“We’re going to have to get after harvesting our corn, though, because even in the silage we saw that we could knock ears off pretty easily. I would say around 10% or 20% of the corn and beans are harvested in the area.

“Everybody so far has been pleasantly surprised with what they have found. I haven’t heard any horror stories in my immediate area. It is not going to be great, but there are still a lot of fields that are better than they thought.… Continue reading

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Mark Thomas-September 10

“We got about 100 acres of silage off and it is actually a little wetter than we’d like. But we’re averaging 25 tons to the acre with plenty of grain, so I feel pretty good about what is coming off the fields. We plant a heavy population and it did really well with the dry weather. We chop about 250 acres of silage-specific corn. I actually think we may not even need all of it. Another three or four good days of running and I think we’ll have it.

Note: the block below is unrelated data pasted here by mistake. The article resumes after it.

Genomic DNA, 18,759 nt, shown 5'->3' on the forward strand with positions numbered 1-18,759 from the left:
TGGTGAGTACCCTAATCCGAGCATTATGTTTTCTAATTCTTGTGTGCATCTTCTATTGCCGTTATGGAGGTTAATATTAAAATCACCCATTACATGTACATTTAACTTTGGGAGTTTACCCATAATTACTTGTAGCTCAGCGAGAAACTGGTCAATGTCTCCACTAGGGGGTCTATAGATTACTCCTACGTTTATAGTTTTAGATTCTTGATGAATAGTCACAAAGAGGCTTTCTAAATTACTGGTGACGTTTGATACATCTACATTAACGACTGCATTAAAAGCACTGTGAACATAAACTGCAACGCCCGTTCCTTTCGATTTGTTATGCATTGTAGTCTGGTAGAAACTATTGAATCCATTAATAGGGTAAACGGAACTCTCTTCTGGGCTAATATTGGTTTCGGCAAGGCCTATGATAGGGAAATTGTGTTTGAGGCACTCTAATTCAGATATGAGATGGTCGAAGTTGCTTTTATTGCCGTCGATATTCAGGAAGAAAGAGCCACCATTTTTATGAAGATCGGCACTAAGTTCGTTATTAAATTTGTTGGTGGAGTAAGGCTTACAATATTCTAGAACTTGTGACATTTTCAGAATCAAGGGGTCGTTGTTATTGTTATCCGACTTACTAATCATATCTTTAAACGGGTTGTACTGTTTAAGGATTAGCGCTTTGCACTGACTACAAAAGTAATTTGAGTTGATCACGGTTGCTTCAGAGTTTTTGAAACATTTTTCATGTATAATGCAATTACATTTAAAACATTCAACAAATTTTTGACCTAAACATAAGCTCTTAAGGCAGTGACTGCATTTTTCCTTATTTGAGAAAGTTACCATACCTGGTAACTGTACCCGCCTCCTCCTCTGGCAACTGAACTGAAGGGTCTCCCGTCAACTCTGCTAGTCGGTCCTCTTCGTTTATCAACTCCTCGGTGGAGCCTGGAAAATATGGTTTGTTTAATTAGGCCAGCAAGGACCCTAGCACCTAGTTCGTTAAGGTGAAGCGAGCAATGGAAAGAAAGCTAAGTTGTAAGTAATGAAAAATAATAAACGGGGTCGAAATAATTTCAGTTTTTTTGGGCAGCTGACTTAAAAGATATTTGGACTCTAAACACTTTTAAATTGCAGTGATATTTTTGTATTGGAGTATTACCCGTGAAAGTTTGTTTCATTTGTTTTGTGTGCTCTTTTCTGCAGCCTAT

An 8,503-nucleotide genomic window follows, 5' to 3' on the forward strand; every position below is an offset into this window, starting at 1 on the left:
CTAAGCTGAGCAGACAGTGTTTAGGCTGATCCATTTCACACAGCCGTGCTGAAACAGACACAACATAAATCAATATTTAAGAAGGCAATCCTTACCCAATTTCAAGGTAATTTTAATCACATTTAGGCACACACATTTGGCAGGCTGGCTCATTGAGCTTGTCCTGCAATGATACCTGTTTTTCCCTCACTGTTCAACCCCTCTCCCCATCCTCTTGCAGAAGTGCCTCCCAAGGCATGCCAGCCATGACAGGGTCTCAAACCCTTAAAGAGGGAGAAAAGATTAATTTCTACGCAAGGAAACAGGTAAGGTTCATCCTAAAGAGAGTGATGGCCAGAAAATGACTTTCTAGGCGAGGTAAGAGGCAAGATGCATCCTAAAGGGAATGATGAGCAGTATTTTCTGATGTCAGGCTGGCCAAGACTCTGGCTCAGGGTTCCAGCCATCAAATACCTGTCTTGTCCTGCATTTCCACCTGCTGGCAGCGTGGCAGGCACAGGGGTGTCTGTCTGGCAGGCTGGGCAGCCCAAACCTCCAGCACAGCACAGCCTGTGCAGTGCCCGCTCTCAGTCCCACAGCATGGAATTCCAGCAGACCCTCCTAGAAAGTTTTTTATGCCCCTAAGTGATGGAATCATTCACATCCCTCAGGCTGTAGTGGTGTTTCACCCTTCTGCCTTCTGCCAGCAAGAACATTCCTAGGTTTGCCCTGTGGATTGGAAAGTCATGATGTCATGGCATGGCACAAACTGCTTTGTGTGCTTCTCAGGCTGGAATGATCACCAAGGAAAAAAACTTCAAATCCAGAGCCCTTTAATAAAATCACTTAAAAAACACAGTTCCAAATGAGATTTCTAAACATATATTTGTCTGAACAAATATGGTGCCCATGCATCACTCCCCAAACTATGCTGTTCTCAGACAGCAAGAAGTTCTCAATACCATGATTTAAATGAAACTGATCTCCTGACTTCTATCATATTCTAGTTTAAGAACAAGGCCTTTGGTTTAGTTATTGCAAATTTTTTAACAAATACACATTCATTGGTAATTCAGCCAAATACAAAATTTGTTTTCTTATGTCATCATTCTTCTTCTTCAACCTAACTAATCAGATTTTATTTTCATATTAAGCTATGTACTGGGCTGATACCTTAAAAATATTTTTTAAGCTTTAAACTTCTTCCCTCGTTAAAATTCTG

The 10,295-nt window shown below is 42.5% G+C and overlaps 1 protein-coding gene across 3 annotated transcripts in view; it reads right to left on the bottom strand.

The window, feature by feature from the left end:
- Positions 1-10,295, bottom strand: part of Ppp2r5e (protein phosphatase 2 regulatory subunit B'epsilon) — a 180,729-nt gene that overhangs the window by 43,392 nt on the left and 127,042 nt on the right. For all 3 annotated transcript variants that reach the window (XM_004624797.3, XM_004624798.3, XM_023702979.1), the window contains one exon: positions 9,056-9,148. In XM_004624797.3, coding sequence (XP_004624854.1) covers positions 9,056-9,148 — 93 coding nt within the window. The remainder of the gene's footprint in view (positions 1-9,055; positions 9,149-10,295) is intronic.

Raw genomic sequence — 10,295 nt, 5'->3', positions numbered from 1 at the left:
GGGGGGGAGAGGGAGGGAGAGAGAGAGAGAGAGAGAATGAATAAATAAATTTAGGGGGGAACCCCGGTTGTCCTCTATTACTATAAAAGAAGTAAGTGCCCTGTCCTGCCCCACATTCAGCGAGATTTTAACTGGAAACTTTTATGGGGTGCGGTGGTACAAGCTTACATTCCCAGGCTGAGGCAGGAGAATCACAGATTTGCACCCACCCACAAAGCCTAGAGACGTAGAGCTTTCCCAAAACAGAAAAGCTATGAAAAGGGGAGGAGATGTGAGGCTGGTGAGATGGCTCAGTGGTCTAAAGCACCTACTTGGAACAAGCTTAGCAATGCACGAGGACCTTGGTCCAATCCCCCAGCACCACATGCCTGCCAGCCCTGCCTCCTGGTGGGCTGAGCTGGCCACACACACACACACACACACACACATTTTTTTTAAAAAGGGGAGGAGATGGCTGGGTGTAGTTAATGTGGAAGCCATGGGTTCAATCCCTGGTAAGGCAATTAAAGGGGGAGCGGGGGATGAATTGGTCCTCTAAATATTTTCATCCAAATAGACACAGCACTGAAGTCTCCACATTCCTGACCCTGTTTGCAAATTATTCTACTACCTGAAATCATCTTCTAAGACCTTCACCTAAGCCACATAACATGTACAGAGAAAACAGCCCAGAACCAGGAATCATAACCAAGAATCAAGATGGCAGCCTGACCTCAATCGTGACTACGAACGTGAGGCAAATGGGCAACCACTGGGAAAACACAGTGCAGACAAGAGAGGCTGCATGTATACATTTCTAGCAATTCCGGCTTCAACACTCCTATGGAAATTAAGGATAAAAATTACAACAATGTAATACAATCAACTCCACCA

“As soon as we get done with corn silage, we’ll mow that fifth cutting down for alfalfa and a fourth cutting for sudangrass. If we continue to get rain and a little sunshine, we’ll be OK and we can stock up some forage. The more we can put in the bank, the easier it will be next year. I normally like to be able to feed the previous year’s feed all the way into January and that will not happen this year.… Continue reading

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Mark Thomas-August 27, 2012